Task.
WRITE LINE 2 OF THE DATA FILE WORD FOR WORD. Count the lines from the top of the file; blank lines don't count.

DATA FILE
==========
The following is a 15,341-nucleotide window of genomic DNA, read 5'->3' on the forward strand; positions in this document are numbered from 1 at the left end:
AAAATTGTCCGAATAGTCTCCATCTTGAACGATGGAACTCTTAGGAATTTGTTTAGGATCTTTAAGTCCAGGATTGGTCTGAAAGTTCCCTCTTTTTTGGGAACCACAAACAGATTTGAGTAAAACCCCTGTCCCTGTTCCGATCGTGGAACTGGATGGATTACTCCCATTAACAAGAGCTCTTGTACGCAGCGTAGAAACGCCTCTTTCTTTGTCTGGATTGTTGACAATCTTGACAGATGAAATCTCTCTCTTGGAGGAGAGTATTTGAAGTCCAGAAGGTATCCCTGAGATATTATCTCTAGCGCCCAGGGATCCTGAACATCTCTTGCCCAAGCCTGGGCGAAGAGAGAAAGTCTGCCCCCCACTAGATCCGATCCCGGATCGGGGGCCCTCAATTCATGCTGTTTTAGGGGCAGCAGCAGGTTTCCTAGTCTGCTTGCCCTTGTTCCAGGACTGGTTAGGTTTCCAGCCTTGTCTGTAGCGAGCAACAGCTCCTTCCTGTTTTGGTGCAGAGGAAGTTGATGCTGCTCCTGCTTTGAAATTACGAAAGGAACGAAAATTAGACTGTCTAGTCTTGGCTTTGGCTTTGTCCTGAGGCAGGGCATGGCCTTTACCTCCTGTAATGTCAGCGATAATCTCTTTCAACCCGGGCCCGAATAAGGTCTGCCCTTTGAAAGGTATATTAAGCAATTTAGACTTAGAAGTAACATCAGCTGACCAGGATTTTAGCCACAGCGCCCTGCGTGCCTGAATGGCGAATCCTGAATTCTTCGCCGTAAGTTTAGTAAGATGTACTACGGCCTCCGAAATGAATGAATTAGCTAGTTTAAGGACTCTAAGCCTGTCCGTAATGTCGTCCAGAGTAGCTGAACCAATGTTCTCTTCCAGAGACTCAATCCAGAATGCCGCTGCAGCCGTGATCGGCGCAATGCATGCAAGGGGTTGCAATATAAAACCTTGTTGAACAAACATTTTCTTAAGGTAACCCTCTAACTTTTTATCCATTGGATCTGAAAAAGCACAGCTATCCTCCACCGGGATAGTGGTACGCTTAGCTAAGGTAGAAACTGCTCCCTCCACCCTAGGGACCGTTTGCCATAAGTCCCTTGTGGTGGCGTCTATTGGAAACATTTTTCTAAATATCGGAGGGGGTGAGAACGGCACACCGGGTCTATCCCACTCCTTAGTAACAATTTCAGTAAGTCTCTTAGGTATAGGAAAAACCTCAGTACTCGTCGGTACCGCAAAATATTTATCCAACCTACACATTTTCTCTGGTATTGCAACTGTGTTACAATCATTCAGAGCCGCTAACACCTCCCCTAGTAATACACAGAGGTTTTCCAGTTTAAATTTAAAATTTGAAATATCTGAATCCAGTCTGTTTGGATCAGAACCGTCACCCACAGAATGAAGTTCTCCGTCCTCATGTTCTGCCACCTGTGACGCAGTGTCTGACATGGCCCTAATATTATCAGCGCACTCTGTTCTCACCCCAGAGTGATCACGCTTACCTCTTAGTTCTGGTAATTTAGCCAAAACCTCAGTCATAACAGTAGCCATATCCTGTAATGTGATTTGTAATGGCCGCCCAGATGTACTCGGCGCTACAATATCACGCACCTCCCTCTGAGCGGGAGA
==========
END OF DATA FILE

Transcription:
AAAATTGTCCGAATAGTCTCCATCTTGAACGATGGAACTCTTAGGAATTTGTTTAGGATCTTTAAGTCCAGGATTGGTCTGAAAGTTCCCTCTTTTTTGGGAACCACAAACAGATTTGAGTAAAACCCCTGTCCCTGTTCCGATCGTGGAACTGGATGGATTACTCCCATTAACAAGAGCTCTTGTACGCAGCGTAGAAACGCCTCTTTCTTTGTCTGGATTGTTGACAATCTTGACAGATGAAATCTCTCTCTTGGAGGAGAGTATTTGAAGTCCAGAAGGTATCCCTGAGATATTATCTCTAGCGCCCAGGGATCCTGAACATCTCTTGCCCAAGCCTGGGCGAAGAGAGAAAGTCTGCCCCCCACTAGATCCGATCCCGGATCGGGGGCCCTCAATTCATGCTGTTTTAGGGGCAGCAGCAGGTTTCCTAGTCTGCTTGCCCTTGTTCCAGGACTGGTTAGGTTTCCAGCCTTGTCTGTAGCGAGCAACAGCTCCTTCCTGTTTTGGTGCAGAGGAAGTTGATGCTGCTCCTGCTTTGAAATTACGAAAGGAACGAAAATTAGACTGTCTAGTCTTGGCTTTGGCTTTGTCCTGAGGCAGGGCATGGCCTTTACCTCCTGTAATGTCAGCGATAATCTCTTTCAACCCGGGCCCGAATAAGGTCTGCCCTTTGAAAGGTATATTAAGCAATTTAGACTTAGAAGTAACATCAGCTGACCAGGATTTTAGCCACAGCGCCCTGCGTGCCTGAATGGCGAATCCTGAATTCTTCGCCGTAAGTTTAGTAAGATGTACTACGGCCTCCGAAATGAATGAATTAGCTAGTTTAAGGACTCTAAGCCTGTCCGTAATGTCGTCCAGAGTAGCTGAACCAATGTTCTCTTCCAGAGACTCAATCCAGAATGCCGCTGCAGCCGTGATCGGCGCAATGCATGCAAGGGGTTGCAATATAAAACCTTGTTGAACAAACATTTTCTTAAGGTAACCCTCTAACTTTTTATCCATTGGATCTGAAAAAGCACAGCTATCCTCCACCGGGATAGTGGTACGCTTAGCTAAGGTAGAAACTGCTCCCTCCACCCTAGGGACCGTTTGCCATAAGTCCCTTGTGGTGGCGTCTATTGGAAACATTTTTCTAAATATCGGAGGGGGTGAGAACGGCACACCGGGTCTATCCCACTCCTTAGTAACAATTTCAGTAAGTCTCTTAGGTATAGGAAAAACCTCAGTACTCGTCGGTACCGCAAAATATTTATCCAACCTACACATTTTCTCTGGTATTGCAACTGTGTTACAATCATTCAGAGCCGCTAACACCTCCCCTAGTAATACACAGAGGTTTTCCAGTTTAAATTTAAAATTTGAAATATCTGAATCCAGTCTGTTTGGATCAGAACCGTCACCCACAGAATGAAGTTCTCCGTCCTCATGTTCTGCCACCTGTGACGCAGTGTCTGACATGGCCCTAATATTATCAGCGCACTCTGTTCTCACCCCAGAGTGATCACGCTTACCTCTTAGTTCTGGTAATTTAGCCAAAACCTCAGTCATAACAGTAGCCATATCCTGTAATGTGATTTGTAATGGCCGCCCAGATGTACTCGGCGCTACAATATCACGCACCTCCCTCTGAGCGGGAGA